Root Canals and Everything You Should Know

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root canals and everything you should know


Notice a piercing pain in your tooth lately and have no idea what it is? Feel like you chipped a tooth or simply just experiencing acute sensitivity in your teeth? These are indications that it’s time to head down to the nearest dentist in Saskatoon and determine if you need a root canal! A root canal is a thorough procedure for your teeth that includes the cleaning of your tooth’s root canal, a filling, followed by sealing it. It is a relatively simple and almost painless procedure and you’ll be able to chew with no sensitivity in your teeth in no time!

Now, unless you have a dental degree, you are not going to be able to tell by yourself if you require a root canal. So, before you turn to Google to be your doctor, head to your dentist to understand your teeth better and determine your course of action.

To begin, let’s understand what a root canal is. In simple terms, a root canal is both the inner part of the tooth found between the pulp and the root of your tooth – it is also the procedure used to clean decay or damage in your tooth and soothe any discomfort in the area. Your root canal constitutes blood vessels and nerves. The nerves are what cause the sensation of heat, cold, or any other sensation in your teeth.

Now that we understand the definition of a root canal, let’s take a look at what could be the cause of root canals. There could be several reasons leading to a root canal. The most common are decay, damage, and disease. Tooth decay is the deterioration of the outer layer of your teeth known as the enamel. It usually occurs when plaque forms on your teeth, leading to the breaking down of the enamel. This causes your teeth to decay-causing root canal pain. Damage can be cracks and chips in your tooth, which leads to decay and pain in your root canal. Disease in your tooth can be referred to as an infection in your tooth pulp caused by decay, damage, dental procedures, or trauma to your tooth resulting in a root canal.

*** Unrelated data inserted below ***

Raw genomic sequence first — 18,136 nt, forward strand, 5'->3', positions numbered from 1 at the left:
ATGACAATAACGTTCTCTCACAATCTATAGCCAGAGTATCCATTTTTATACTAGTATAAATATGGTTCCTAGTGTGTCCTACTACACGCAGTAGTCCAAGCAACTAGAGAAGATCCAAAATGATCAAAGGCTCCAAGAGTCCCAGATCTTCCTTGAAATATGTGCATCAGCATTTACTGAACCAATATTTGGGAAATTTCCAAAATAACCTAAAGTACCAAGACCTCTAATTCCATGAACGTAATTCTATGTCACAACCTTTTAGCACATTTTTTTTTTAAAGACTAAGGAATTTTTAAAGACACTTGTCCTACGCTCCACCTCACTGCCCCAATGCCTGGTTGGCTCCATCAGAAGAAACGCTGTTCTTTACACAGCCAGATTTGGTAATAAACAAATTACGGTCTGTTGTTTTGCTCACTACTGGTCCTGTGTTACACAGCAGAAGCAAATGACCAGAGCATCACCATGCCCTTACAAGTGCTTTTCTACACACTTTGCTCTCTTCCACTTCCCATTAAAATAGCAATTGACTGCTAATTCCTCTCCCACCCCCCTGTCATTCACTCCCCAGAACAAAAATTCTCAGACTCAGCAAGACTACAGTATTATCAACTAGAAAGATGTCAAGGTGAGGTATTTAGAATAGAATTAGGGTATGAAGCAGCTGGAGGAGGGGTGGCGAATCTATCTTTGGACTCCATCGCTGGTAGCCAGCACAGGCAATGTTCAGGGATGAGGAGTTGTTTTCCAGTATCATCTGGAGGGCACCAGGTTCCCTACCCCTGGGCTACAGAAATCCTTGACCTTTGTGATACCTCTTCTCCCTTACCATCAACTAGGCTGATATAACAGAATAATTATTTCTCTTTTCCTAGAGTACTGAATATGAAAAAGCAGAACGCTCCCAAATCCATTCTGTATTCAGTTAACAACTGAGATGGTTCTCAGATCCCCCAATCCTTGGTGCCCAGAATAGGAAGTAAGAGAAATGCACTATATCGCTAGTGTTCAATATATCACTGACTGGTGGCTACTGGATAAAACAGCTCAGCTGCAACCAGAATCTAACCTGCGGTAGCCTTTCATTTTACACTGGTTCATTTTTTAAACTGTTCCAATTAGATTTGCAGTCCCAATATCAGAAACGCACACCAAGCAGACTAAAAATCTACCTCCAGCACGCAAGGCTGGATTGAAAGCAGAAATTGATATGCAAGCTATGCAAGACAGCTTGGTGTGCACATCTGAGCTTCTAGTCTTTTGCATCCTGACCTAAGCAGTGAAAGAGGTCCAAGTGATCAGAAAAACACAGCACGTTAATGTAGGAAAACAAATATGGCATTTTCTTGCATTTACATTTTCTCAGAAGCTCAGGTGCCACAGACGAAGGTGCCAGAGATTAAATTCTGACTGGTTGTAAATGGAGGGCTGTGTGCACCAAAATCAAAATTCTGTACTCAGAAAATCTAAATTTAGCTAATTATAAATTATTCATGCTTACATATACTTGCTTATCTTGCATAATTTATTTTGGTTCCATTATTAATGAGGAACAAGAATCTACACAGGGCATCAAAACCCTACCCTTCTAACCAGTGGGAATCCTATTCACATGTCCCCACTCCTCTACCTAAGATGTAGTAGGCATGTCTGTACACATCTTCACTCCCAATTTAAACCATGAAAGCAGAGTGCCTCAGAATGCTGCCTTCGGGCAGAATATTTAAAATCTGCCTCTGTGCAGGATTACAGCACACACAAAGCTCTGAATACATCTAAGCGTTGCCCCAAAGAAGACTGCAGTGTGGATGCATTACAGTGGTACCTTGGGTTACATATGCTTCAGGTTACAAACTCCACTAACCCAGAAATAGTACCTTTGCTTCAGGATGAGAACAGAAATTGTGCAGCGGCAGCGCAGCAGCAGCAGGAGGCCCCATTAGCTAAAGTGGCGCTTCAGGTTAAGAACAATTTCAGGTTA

There are several symptoms of a root canal. How can you tell if you’re experiencing any of the symptoms? Here is a breakdown of the most common symptoms that will help indicate if you need to visit your dentist for root canal therapy. The most obvious symptom is pain. This could vary from a dull pain to a sharp and intense pain in certain cases – especially when you are chewing or putting any sort of pressure on your tooth or the surrounding area. Sometimes you may also experience spontaneous bouts of pain. Tenderness and or/or swelling in the gums is another common symptom of root canals. Generally, tenderness or swelling of gums is a sign of infection in your teeth that may require a root canal upon further clinical prodding. It could be a minimal, minor to profound swelling in the area surrounding the tooth depending on the severity of the situation. In most cases, swelling of the gum is often tender and it may feel like your tooth is elevated and you may or may not experience any pain. Sensitivity in your teeth is another common symptom, especially when it lingers post-exposure to the sensations of hot or cold stimulations. Other symptoms also include the darkening of your tooth or a sudden appearance of a small bump-like structure on the gums surrounding the infected area of your tooth.

These are general and natural symptoms and it cannot be stressed enough that it does not necessarily mean you will require a root canal procedure to be carried out on your tooth. If you are experiencing any of the above symptoms, the first choice should be to visit a dentist to determine the problem and come up with the best solution for you.